As the trait of high sensitivity becomes better known, naturally there are many people talking about it on the Internet, often with websites and YouTube dedicated to your sensitivity or your child’s. Many people and entire institutes now offer services, courses, or books, often with new ways of thinking about or working with high sensitivity.
To avoid any question of infringement or to help them look different, they also may create a new name for the trait but still use a description or questionnaire that is basically the HSP Self-test in new guise. We seem to be in a new, expansion phase with this trait, which is quite good news, really. We are now visible. But it comes with some risks to the public.
I agree with much of what I see and hear about, but frankly, some of it makes me a little worried or even angry. However, just as I refused to trademark “highly sensitive” because I wanted the idea to belong to everyone, especially researchers, I have not wanted to “police” those who now use it. One good reason that I don’t is that there could be things out there that I don’t like very much, yet are very helpful to some of you. Nor can I know enough about all these people and websites to approve or disapprove in an informed way. I know only of a few well, and of those, the ones that I do happen to know and both like and trust, I do let you know about on this website. But it is hardly a complete list. Above all, I do not post a “beware” or “not approved” list, even though, truthfully, from the beginning there have been cases in which I wanted to.
Instead my policy has been to follow the advice of a trusted friend, who early on said, “Let the market decide. People will start to follow some directions and began to avoid others quite naturally without your having to be involved.” I like this approach, but I realize that this policy leaves HSPs free to get involved with people, ideas, or treatments that are not ideal for them. Especially with social media and the Internet, those with social media savvy, good technical skills, or polished writing can present misinformation in a way that looks impressive, yet is not based on any solid research on sensory processing sensitivity, the research term for high sensitivity, or the related concepts of differential susceptibility (Jay Belsky, Michael Pluess) or reactivity in children (Thomas Boyce and collaborators, who also speak of “orchid children,” but not “indigo children”).
Of course, HSPs sharing personal experiences and wisdom can be very nurturing, but more care must be taken when money is being made. The market place. So, I worry about this. Is there anything I can do at all to help? Perhaps I can make you a more informed consumer!
Credentials? Psychotherapy, Counseling, Coaching
Let’s begin with credentials. Credentials are no guarantee, of course, but someone who is trying to look qualified when they are not is a sure red flag. If someone wants to offer you help, what kind of help are they qualified to give? Please look closely and ask questions. Counseling or psychotherapy should only be offered by those who are licensed in their state, province, or country. Counseling can be a gray area in some places, so it may be okay to practice without a license. In that case you can at least ask where the person received their graduate degree in counseling. If they did not study through an accredited program that seems to be generally recognized as solid, they lack credentials.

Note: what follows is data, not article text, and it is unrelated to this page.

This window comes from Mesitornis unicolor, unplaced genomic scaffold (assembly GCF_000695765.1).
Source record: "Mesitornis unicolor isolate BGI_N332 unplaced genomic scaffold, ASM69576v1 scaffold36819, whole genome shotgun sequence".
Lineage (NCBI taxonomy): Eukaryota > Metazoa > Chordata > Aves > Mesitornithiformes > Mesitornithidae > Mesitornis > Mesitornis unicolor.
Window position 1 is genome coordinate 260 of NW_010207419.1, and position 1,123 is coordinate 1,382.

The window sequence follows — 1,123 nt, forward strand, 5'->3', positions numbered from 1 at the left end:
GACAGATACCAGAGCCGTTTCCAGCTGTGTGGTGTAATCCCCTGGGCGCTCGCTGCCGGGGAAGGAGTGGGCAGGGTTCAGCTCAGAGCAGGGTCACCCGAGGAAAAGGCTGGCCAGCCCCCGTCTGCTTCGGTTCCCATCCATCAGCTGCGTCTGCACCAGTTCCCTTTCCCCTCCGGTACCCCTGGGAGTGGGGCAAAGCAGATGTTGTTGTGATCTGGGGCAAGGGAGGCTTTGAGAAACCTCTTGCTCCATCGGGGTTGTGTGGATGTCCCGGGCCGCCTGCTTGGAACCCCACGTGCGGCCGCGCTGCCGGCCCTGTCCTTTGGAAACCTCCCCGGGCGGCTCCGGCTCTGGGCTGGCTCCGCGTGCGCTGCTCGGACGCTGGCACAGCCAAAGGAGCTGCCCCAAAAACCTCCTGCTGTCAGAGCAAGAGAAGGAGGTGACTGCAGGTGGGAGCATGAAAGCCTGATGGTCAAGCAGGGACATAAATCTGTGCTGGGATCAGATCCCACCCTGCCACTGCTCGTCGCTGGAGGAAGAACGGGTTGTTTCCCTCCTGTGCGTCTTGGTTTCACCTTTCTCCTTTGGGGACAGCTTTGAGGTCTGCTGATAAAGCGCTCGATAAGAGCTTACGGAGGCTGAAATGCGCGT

Counseling is oriented a bit more to the present issues, including vocational, marital, or temperament counseling (not every counselor can do all of these–find out his or her specialty). Psychotherapy is intended to go deeply into problems or symptoms that have been with you for a while, and probably have their roots in your childhood. The approach may be present oriented, such as cognitive behavior therapy, but it is applied to deep obstacles, including depression or anxiety. These are sometimes best treated with a combination of therapy and medication.
Those who are prepared to do psychotherapy are clinical psychologists, who will have a doctorate degree, plus licensed clinical social workers, licensed marriage and family therapists, and some licensed professional counselors. They will have a graduate degree, usually a master’s degree, and all of the above will have received further training in an internship, usually thousands of hours. Watch for that license.
Some psychiatrists (that is MDs specializing in the treatment of mental illness) also offer psychotherapy. But since their main training is in knowing the right medications to prescribe, some are actually not very well trained in psychotherapy. Some are. The point is, be well-informed. Ask questions of anyone you plan to see, about what they will do, how they were trained to do it, and if they are licensed.
There are several types of psychotherapy, each quite different, although some therapists use all the methods according to the needs of the client. I wrote about these in the Highly Sensitive Person, but there are a few new ones. If a therapist mentions one of these, you can search it up on the internet. Especially be sure to ask how, and if, they might work with the particular concerns you are bringing to therapy. Equally important, you want to choose someone who is a good match and well recommended by people you trust, preferably those who have actually been their clients (some call them patients). This person will have a major effect on your life if you stay with him or her for a while. I’ve written about choosing a therapist in an appendix to The Undervalued Self, which was posted on Huffington Post.
Coaching is Unregulated
There are also more and more coaches offering to help HSPs. Coaches receive much less training than those who are licensed to do psychotherapy, but that is all right as long as they at least limit their practice to what they know. They are trying to do something different. They are trying to help you to formulate personal or professional goals that are the right ones for you and to develop the behaviors that will allow you to reach your goals. It’s best if the coach you choose is a certified by a well recognized organization (you can find out more about a coach’s certification through the internet).